Pearl Jam’s Eddie Vedder and Bruce Springsteen are two of the most revered names in the world of music. Thanks to the incredible material that they have both forged over recent decades, the two singers have become two of the biggest names in American music. With that in mind, when the two iconic figures shared the stage in 2004 it was a moment for the history books.
Springsteen and Vedder have performed together on numerous occasions since this appearance, one that took place in The Boss’ home state of New Jersey during the Vote For Change tour. The string of live dates arrived in the wake of the Iraq war, playing live several swing states before the 2004 election which tried to encourage voters to choose Democrat nominee John Kerry and oust George W. Bush from the oval office. While the mission was unsuccessful, the attempt is worth watching as it sees some huge names work together to create something brilliant.
The tour was meticulously planned and had originally only planned to focus only on the five crucial swing states of Pennsylvania, Ohio, Michigan, Minnesota, Florida and Washington, D.C. which looked set to be the most decisive areas in the election. However, in the final weeks, it seemed New Jersey may just be as vital a location to target for the Democrats which led to another leg being added.
Bruce Springsteen made it his mission to make sure that there was a New Jersey leg of the tour too, he later recalled: “I glanced over the front page of the morning paper and it says: ‘Election race tightens up in New Jersey,’” he said. “The first thought that came to my mind, of course, was, ‘Great God almighty!’ The second thought was, ‘What the bejesus!’ The third thought was, ‘Get me to the Meadowlands now!’”
They then added a final date to the run of shows, one arriving on 13th October at East Rutherford’s Continental Airlines Arena. The performance saw Springsteen headline for a very special homecoming alongside a stripped-back set from Vedder, Jackson Browne, James Fogerty as well as a performance from E-Street member and The Boss’ better half Patti Scialfa.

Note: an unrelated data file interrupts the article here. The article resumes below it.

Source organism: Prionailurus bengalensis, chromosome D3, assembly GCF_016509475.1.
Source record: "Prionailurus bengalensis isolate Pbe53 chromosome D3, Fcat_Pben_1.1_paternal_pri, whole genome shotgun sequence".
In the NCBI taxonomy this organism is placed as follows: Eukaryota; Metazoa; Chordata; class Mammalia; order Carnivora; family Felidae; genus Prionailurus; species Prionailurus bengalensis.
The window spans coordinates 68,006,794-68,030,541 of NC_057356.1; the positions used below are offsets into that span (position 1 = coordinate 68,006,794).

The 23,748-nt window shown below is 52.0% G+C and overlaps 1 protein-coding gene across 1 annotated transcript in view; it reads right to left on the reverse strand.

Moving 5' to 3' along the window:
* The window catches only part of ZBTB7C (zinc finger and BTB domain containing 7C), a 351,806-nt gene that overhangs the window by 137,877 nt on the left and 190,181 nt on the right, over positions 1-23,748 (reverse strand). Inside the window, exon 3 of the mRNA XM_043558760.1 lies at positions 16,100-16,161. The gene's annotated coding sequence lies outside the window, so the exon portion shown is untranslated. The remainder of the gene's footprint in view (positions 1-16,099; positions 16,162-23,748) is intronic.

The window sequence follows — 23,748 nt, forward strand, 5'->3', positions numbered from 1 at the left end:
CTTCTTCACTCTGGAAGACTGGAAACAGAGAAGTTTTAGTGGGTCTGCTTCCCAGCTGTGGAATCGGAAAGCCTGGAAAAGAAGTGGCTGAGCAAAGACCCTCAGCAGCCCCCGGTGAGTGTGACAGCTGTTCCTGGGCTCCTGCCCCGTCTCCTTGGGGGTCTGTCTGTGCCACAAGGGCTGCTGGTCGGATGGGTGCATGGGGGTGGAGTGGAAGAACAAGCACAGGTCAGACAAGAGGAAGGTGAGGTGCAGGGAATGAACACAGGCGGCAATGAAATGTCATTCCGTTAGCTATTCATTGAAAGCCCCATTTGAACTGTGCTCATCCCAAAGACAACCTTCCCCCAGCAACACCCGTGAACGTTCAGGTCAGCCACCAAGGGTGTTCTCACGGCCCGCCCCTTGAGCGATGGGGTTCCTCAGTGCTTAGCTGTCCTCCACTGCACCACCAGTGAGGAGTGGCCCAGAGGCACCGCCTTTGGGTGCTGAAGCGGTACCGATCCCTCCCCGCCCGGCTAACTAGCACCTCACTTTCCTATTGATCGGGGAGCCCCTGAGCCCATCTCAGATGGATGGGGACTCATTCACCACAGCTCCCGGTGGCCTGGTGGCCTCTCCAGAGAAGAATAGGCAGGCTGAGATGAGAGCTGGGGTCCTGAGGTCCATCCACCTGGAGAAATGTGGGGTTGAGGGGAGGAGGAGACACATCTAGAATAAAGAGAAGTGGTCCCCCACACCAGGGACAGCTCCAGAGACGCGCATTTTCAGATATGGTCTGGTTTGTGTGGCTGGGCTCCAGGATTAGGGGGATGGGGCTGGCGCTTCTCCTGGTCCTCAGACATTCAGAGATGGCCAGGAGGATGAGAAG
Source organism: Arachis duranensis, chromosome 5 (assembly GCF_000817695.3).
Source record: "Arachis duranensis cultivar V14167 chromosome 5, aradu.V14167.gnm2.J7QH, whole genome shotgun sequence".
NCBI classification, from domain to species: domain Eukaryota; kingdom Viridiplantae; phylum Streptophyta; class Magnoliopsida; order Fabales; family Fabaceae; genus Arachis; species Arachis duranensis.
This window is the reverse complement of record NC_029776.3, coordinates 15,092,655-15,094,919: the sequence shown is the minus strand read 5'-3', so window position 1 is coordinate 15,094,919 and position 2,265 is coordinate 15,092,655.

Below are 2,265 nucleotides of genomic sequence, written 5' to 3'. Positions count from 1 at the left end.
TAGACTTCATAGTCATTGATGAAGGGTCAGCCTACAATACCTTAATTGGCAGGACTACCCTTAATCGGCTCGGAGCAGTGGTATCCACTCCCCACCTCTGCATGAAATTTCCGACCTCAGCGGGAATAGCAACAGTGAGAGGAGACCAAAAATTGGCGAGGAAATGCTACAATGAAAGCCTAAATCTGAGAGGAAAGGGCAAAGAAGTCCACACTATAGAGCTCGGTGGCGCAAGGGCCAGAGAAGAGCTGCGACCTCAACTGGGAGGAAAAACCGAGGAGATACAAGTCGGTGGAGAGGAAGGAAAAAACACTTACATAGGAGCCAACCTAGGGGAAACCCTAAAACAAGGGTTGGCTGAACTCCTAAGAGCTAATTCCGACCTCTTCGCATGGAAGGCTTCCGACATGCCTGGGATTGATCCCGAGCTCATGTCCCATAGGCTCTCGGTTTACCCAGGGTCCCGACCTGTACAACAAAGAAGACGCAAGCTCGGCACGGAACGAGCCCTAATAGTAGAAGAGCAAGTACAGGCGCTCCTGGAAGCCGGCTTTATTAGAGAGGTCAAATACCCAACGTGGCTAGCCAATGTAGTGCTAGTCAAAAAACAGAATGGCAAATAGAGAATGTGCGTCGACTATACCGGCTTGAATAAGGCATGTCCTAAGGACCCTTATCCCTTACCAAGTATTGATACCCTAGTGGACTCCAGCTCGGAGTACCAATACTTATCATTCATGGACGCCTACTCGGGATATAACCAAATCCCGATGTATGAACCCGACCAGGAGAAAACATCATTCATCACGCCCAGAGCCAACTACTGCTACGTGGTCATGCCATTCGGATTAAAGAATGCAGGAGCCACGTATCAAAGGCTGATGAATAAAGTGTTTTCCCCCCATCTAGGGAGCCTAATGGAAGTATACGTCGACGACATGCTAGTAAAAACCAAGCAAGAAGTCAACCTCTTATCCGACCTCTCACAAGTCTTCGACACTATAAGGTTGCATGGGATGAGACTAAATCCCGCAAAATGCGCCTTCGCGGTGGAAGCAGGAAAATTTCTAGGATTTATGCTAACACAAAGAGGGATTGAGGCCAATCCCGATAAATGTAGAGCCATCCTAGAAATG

Throughout the show, Springsteen encouraged the crowd to get behind John Kerry’s campaign and at one point stated to his adoring fans: “If you’re swinging, if you’re swinging, if you’re sweeping if you’re swooping, if you’re switching, if you just can’t decide, if you wanna be even temporarily released from the burdens of the Republicanism, you can be saved right now,” he said. “Do I have a volunteer? Ladies and gentlemen, I need your help, I need a minute to close our eyes and say Haliburton three times real fast.”
The evening also marked the first time ever that the E Street Band ever attempted to play a number by Pearl Jam when they aired a faultless version of 1994’s ‘Better Man’ with the assistance of Vedder. This was the final of three tracks that the Pearl Jam man had joined The Boss on after blistering through glorious renditions of ‘No Surrender’ and the appropriate ‘Darkness On The Edge Of The Town’ with the chemistry between Vedder and Springsteen being instantly tangible.
The track is of significant emotional significance to Vedder and it was actually written while he was a teenager in angst at his stepfather who his mother remarried following his father’s death. At some shows, Vedder has been known to dedicate it to “the bastard who married my mother”.
‘Better Man’, in a bizarre way, also represented the American political landscape of in 2004 and their relationship with George W. Bush when there was a “better man” for them to find. It’s one of the more crystalline moments from what was a crazy time in American politics. Thank god that’s over.
Watch the iconic footage, below.
Source: Rolling Stone